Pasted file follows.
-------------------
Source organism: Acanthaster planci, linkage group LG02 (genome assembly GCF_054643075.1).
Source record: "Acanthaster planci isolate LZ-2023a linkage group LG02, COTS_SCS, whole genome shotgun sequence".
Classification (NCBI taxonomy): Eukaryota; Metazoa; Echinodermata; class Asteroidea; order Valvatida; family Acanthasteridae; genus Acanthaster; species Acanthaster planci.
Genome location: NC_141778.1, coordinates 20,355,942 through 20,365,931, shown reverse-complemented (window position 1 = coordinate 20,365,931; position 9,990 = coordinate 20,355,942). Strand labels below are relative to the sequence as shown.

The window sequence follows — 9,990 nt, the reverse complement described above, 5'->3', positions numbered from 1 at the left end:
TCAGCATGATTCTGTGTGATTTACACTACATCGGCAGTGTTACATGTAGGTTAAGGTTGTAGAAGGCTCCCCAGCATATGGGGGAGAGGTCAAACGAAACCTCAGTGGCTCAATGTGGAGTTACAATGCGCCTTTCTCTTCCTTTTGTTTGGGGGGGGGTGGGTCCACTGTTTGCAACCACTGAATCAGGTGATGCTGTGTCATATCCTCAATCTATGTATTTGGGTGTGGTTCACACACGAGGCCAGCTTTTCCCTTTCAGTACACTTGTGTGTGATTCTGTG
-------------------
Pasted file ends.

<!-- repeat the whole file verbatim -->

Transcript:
Source organism: Acanthaster planci, linkage group LG02 (genome assembly GCF_054643075.1).
Source record: "Acanthaster planci isolate LZ-2023a linkage group LG02, COTS_SCS, whole genome shotgun sequence".
Classification (NCBI taxonomy): Eukaryota; Metazoa; Echinodermata; class Asteroidea; order Valvatida; family Acanthasteridae; genus Acanthaster; species Acanthaster planci.
Genome location: NC_141778.1, coordinates 20,355,942 through 20,365,931, shown reverse-complemented (window position 1 = coordinate 20,365,931; position 9,990 = coordinate 20,355,942). Strand labels below are relative to the sequence as shown.

The window sequence follows — 9,990 nt, the reverse complement described above, 5'->3', positions numbered from 1 at the left end:
TCAGCATGATTCTGTGTGATTTACACTACATCGGCAGTGTTACATGTAGGTTAAGGTTGTAGAAGGCTCCCCAGCATATGGGGGAGAGGTCAAACGAAACCTCAGTGGCTCAATGTGGAGTTACAATGCGCCTTTCTCTTCCTTTTGTTTGGGGGGGGGTGGGTCCACTGTTTGCAACCACTGAATCAGGTGATGCTGTGTCATATCCTCAATCTATGTATTTGGGTGTGGTTCACACACGAGGCCAGCTTTTCCCTTTCAGTACACTTGTGTGTGATTCTGTG